“Enjolras is honest,” says Lesgle. “Not everyone is as cynical as you. He believes, and he speaks his truth.”

“Truth.” Grantaire laughs at that, loud and coarse enough that a few heads turn to glare at him with disapproval. “The word has no meaning. Bossuet, my eagle of Meaux, people lie all the time.”

“Not this one,” says Lesgle. “Listen.”

And Grantaire does.

The angel-child’s voice is as pretty as his face. Grantaire has decided to despise him. But when he’s done speaking Grantaire must admit two things: he isn’t bored, and there may be such a thing as an honest man.

anonymous asked:

Why is it so significant that most of les Amis are from the south?

  Aah I’m so glad you asked!  

First I just want to clear up for my fellow translation-dependent readers that “the South” isn’t quite what Hugo says– he says they’re from “the Midi”. It’s a totally understandable translation and gets across a lot of what’s intended, but it’s not quite the same thing– a bit like an American historical reference about “the Deep South” instead of “ The South”, in that there’s some specificity and nuance there. So really, I’m going to be talking about why the Amis are, except Legle, from The Midi.  

TL, DR;  The Amis being from the Midi is another contextual clue/reminder of how much political turmoil France is going through in canon era far beyond what happens to the characters we follow, and another nod to the Amis in general *not* being naive or ignorant of the danger of what they’re doing **It may also be an attempt to remind Hugo’s contemporary readers that the South, which seems to have fallen into a stereotype of being reactionary or monarchist, was also home to very devotedly republican thinkers and activists.

Going on!:   

Like so much about Les Mis, it has its roots in the French Revolution. The Midi was the home of some of the earliest and most passionate revolutionary groups–there’s a reason the theme of the Republic was “ La Marseillaise ”, after all.  Volunteers, agitators and organizers from the Midi were some of the most active, involved–and violent– in the early phases of the revolution, on the ground level if not always at the level of elected leaders. ***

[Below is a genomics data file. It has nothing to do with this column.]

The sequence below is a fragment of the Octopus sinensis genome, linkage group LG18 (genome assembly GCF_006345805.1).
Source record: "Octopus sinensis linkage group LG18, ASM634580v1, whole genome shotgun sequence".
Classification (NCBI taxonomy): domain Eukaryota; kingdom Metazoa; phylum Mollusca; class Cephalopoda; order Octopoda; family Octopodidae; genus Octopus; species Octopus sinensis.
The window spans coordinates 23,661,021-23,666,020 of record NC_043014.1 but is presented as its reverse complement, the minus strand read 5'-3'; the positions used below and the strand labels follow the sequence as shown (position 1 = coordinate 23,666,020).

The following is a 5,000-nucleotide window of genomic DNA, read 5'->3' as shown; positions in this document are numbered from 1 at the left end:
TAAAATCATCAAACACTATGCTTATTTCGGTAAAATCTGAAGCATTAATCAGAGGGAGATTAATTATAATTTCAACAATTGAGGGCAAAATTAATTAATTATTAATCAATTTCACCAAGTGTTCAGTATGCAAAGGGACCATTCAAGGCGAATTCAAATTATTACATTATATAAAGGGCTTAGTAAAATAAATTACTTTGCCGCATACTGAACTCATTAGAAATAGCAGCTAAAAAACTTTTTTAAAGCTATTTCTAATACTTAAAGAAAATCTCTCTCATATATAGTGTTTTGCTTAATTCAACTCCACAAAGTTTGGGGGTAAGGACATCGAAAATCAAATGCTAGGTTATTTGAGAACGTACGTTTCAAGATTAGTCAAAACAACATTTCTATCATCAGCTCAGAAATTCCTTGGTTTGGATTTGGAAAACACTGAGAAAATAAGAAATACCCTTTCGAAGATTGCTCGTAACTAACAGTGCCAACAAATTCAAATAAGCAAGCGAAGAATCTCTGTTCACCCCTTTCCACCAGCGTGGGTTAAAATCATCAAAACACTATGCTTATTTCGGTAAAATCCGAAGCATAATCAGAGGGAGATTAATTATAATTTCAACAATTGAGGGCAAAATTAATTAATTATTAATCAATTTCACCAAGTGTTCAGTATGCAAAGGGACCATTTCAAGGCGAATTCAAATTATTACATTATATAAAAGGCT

And people of the Midi were also some of the most active, involved–and violent– in the counter-revolutionary movement, from the earliest days on. 

And “on” very much means into the 1830s.

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frecklegalaxies  asked:

Please please please can you write anything about joly/bousset/musichetta bc they are the bestest ever and there is not enough writing about them to fill the boulder sized hole in my heart. Thanks I love your writing have a nice day


Okay, my headcanon is that the chess matches in the Joly-Legles-Musichetta household are the most intense chess matches ever.

But like… Joly’s the only of them that actually likes chess.

Joly grew up playing chess at home, especially with his grandfather, and when his grandfather passed away Joly inherited his old chessboard (never mind that he already owns two – but ones just cheap plastic and the other’s a travel set, that barely counts, he would argue).  This one is an absolutely gorgeous thing, all heavy wood and super intricate pieces – rooks that look like towers with little dragons curling around them and knights astride rearing pegasi and queens in flowing carved dresses with upraised swords.  It was damn pretty, okay?  So of course Joly is super excited to sit and play with someone… except no one plays chess.  Most of his friends either hadn’t learnt or weren’t committed to an entire match.  Bossuet resignedly played one game but Joly gets really into it and it ended up being a metaphoric bloodbath, with Bossuet’s poor underlings wasting away in Joly’s POW camp (one of Musichetta’s gladiator sandals on the virtue of it looking sort of like a cage) as Joly reigned supreme.

Joly just looks so forlorn though, casting his unused chessboard wistful glances like it was some forsaken lover, so Musichetta finally gives in, sits Joly down in the middle of the living room floor, and agrees to learn how to play is silly game.

Mind, Musichetta is not the sort of person who likes chess.  She’ll tell anyone that any day of the week.

What she is though, is the sort of person with a serious competitive streak.